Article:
Heart Chakra/Penguin

One of the most confusing symbols in the movie is the Narrator's "heart chakra." It stems from an exercise held in the brain parasites group; the participants are urged to "open a door" in the backs of their minds and step through into their chakras. The Narrator, going by the name of Rupert, finds himself in an ice cave. There he meets his power animal, an obscenely cute penguin who chirps, "Slide." The penguin then giggles like a child and slides across the room on his stomach.

Later, after Marla begins attending the support groups, she invades the Narrator's heart chakra as well. He sees her sitting in his cave, smoking, and the penguin is no where in sight. Marla looks up at him and says, "Slide." She later appears in the chakra when the Narrator tries to find peace there while Tyler is scarring his hand with lye. The Narrator leans down to kiss her but she blows smoke at him instead.

What does the heart chakra mean? It is never really explained, but it can be assumed that this is the Narrator's subconscious self: ice. It and the penguin are the opposites of Tyler, who embodies fire. Marla's appearance in the chakra indicates that she is akin to the Narrator in her nature. She becomes his power animal, showing that she is too much like him. He needs Tyler's fire, the part of himself that escaped, to become whole.

Nick writes, "The narrator identifies the penguin as his power animal. I thought why would Palahniuk choose a penguin out of all other birds and animals. So I did some research on penguins and found some information that would link the narrators character to the penguin. First of all, male penguins play an important role in incubating a couple's eggs. This would demonstrate his absent father figure. Also, the penguins markings may have some connection- many people identify the penguins marking as looking like a man in a tuxedo. This could also relate to masculinity, but also materialism and the yuppie society. It could also relate to his job as a waiter."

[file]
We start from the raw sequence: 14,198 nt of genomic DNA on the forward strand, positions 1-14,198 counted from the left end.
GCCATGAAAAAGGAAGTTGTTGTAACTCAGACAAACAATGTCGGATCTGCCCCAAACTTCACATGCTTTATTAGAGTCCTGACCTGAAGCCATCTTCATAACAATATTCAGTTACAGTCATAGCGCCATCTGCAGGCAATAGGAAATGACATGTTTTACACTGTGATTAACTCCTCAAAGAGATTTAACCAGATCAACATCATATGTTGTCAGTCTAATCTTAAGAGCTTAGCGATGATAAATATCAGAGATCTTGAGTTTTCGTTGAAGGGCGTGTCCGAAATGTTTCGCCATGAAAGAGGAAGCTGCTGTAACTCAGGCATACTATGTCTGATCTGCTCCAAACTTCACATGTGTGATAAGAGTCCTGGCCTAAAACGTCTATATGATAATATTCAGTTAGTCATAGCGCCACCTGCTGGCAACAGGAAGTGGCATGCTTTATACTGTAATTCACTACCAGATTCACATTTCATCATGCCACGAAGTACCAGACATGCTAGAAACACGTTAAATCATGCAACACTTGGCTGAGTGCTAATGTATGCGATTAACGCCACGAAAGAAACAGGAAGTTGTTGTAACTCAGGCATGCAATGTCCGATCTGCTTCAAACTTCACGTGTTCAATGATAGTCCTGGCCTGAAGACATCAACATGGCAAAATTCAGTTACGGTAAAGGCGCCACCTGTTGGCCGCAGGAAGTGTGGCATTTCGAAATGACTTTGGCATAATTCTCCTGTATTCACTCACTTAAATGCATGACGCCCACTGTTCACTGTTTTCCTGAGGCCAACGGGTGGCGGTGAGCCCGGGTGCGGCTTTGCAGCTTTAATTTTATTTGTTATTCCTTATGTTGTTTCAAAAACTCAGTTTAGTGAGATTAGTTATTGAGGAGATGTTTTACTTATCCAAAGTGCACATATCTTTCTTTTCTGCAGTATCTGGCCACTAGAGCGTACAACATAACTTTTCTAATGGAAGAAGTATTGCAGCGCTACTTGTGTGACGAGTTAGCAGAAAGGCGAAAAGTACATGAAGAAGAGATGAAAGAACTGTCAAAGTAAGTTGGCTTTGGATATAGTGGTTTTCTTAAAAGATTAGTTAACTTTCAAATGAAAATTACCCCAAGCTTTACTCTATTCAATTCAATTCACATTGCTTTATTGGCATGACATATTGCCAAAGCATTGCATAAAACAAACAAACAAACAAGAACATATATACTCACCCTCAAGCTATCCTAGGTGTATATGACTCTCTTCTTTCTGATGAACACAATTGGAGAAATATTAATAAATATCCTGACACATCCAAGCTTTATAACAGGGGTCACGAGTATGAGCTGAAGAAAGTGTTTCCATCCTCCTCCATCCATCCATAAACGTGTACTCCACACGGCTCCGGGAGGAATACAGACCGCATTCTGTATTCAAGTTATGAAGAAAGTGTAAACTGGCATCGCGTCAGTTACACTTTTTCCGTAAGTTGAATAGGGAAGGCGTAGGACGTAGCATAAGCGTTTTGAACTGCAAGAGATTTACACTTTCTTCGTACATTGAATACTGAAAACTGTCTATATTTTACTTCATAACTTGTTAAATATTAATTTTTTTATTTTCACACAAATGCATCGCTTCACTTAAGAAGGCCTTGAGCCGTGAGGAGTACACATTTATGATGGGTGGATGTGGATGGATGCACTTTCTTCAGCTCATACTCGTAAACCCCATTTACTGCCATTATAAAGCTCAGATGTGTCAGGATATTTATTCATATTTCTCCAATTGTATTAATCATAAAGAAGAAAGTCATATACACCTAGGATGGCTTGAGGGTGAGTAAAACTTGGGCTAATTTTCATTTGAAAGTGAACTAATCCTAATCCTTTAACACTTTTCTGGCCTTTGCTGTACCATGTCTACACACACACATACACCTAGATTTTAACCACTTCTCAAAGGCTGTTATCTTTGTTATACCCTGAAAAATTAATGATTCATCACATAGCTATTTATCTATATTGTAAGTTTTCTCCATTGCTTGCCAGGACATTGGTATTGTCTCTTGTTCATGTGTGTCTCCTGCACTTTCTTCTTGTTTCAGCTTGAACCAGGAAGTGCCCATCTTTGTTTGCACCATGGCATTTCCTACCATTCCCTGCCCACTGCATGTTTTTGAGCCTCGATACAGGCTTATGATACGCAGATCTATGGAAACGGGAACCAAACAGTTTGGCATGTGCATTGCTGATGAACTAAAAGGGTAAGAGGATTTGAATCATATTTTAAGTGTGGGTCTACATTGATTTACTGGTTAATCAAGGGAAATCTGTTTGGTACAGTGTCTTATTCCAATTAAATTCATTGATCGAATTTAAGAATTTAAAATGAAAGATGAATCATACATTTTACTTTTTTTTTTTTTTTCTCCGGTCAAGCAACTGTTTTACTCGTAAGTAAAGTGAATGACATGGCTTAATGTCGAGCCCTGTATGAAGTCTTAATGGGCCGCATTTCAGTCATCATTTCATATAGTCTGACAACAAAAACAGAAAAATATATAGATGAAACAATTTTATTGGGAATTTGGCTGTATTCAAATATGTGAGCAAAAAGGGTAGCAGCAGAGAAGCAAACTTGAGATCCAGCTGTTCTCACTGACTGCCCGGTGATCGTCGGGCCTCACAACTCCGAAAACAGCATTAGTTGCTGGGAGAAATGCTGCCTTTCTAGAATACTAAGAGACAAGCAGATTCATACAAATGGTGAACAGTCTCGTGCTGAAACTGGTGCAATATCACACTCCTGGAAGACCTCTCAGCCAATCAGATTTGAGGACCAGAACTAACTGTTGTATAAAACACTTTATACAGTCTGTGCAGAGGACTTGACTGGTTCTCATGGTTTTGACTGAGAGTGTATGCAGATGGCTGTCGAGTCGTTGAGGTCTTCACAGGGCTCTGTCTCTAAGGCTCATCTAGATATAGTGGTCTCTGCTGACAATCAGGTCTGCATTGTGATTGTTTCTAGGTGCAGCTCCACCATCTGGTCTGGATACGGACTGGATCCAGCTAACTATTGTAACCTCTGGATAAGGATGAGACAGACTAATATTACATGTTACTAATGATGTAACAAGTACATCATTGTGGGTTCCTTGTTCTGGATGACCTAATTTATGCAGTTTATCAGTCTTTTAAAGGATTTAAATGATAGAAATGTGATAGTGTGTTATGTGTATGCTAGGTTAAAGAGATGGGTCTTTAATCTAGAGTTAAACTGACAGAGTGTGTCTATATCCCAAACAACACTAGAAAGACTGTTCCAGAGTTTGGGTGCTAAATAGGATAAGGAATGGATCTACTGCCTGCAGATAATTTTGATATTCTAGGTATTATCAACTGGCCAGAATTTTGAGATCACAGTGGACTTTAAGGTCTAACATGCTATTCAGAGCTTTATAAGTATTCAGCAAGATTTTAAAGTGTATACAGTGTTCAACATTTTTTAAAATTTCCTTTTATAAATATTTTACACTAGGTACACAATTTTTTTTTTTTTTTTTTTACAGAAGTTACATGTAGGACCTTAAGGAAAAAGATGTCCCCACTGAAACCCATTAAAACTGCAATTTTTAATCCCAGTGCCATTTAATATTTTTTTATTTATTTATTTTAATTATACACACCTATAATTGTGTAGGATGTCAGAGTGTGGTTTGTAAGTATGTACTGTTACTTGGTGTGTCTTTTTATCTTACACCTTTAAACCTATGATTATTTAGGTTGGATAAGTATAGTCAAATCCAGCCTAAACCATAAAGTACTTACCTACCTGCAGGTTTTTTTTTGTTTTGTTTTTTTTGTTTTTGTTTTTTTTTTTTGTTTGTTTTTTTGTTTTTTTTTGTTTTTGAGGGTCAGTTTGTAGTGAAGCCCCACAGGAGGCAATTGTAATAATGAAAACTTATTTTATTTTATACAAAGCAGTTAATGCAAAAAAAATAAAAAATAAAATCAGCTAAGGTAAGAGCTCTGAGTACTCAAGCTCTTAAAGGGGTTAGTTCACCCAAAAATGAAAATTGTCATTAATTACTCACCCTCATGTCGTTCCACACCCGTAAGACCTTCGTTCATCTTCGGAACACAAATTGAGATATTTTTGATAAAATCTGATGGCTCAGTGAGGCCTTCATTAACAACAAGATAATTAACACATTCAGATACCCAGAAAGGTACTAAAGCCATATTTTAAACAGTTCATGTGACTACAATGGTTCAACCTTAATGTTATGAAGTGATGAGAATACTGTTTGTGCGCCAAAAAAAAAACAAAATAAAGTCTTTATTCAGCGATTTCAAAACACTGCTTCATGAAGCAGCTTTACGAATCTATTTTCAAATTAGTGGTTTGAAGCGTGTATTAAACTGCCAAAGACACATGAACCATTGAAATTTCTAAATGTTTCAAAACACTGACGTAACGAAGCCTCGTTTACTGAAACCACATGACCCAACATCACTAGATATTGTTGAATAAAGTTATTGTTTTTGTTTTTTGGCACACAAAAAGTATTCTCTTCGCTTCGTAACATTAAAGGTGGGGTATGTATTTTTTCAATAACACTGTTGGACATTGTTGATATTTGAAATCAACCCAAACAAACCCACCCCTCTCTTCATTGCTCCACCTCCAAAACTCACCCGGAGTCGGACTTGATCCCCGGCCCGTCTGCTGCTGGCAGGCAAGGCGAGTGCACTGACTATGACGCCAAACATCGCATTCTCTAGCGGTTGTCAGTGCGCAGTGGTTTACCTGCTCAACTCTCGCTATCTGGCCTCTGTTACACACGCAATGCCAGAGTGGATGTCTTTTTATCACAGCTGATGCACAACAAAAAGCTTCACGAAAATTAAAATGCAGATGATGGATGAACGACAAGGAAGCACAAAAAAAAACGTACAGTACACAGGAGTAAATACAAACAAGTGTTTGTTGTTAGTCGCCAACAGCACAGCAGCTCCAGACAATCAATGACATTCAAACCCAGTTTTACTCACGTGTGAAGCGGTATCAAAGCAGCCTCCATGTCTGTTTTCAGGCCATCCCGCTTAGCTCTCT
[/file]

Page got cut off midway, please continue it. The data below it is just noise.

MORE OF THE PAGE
Michael writes, "I read the "slide" quote as a parallel to Tyler Durden's philosophies on "hitting rock bottom." Tyler says things like "it is only when we have lost everything that we are free to do anything." I think the colloquial connotations of "slide" is to let things "slide." That is, his inner self (ie Tyler) is striving to reach a point when nothing affects him, and he can truly let anything "slide." There is a quote from Jack (narrator) when he and Tyler are at the convenience store with guy who wants to be a vet... Jack says that the overall goal was to attain the ability "to let that which does not matter, truly slide.""

*new* And 13 Stitches points out, "I just wanted to mention, that you guys have missed an important aspect of the penguin-symbol - it's a bird that can't fly... - think about it... :)"

John Koehn writes to say "...it is incorrectly stated that when Marla appears in the Narrator's ice cave that she says "Slide."  In fact, what Marla says is, "It's a lie."  If you watch the film in closed captioning, or simply pay very close attention, you will notice this.  I think that it is actually a very important aspect to the film."

Pat responded, "...when Jack walks into the cave and Marla is sitting there she says 'Slide,' not 'it's a lie.' I watched the scene 3x with closed captions and listened to it... the captions say 'slide' and she says 'slide'..."

And finally, Freezon solves the mystery. He writes that the "subtitles on the dvd version say "slide", and on vhs it says "it's a lie"." Finally, we know the truth-- John and Pat are BOTH right! I watched the DVD with subtitles, and it does say "Slide," but I agree that it sounds as if Marla could be saying either.